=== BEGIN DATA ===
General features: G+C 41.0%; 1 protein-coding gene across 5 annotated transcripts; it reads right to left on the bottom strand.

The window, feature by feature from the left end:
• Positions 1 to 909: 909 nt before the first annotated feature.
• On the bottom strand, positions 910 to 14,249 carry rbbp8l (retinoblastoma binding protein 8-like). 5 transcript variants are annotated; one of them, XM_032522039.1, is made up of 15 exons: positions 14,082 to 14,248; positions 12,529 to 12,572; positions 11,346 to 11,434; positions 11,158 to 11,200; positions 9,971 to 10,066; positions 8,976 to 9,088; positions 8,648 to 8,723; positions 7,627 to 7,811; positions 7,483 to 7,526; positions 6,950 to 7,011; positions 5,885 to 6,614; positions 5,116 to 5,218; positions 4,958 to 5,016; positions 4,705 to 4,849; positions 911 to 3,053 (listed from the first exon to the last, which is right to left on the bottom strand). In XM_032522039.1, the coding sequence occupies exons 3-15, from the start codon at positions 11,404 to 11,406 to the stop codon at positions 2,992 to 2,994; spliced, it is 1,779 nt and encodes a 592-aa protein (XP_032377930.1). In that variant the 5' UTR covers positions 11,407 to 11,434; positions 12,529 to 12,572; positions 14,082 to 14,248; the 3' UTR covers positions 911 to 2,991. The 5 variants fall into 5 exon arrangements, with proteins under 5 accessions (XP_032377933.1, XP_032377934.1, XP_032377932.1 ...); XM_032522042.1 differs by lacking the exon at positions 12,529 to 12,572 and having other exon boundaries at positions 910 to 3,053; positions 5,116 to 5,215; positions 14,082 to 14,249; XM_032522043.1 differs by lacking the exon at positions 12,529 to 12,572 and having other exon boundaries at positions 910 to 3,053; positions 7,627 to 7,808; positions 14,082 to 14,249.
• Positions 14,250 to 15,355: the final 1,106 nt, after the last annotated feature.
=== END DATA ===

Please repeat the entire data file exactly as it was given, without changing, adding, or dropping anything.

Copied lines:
General features: G+C 41.0%; 1 protein-coding gene across 5 annotated transcripts; it reads right to left on the bottom strand.

The window, feature by feature from the left end:
• Positions 1 to 909: 909 nt before the first annotated feature.
• On the bottom strand, positions 910 to 14,249 carry rbbp8l (retinoblastoma binding protein 8-like). 5 transcript variants are annotated; one of them, XM_032522039.1, is made up of 15 exons: positions 14,082 to 14,248; positions 12,529 to 12,572; positions 11,346 to 11,434; positions 11,158 to 11,200; positions 9,971 to 10,066; positions 8,976 to 9,088; positions 8,648 to 8,723; positions 7,627 to 7,811; positions 7,483 to 7,526; positions 6,950 to 7,011; positions 5,885 to 6,614; positions 5,116 to 5,218; positions 4,958 to 5,016; positions 4,705 to 4,849; positions 911 to 3,053 (listed from the first exon to the last, which is right to left on the bottom strand). In XM_032522039.1, the coding sequence occupies exons 3-15, from the start codon at positions 11,404 to 11,406 to the stop codon at positions 2,992 to 2,994; spliced, it is 1,779 nt and encodes a 592-aa protein (XP_032377930.1). In that variant the 5' UTR covers positions 11,407 to 11,434; positions 12,529 to 12,572; positions 14,082 to 14,248; the 3' UTR covers positions 911 to 2,991. The 5 variants fall into 5 exon arrangements, with proteins under 5 accessions (XP_032377933.1, XP_032377934.1, XP_032377932.1 ...); XM_032522042.1 differs by lacking the exon at positions 12,529 to 12,572 and having other exon boundaries at positions 910 to 3,053; positions 5,116 to 5,215; positions 14,082 to 14,249; XM_032522043.1 differs by lacking the exon at positions 12,529 to 12,572 and having other exon boundaries at positions 910 to 3,053; positions 7,627 to 7,808; positions 14,082 to 14,249.
• Positions 14,250 to 15,355: the final 1,106 nt, after the last annotated feature.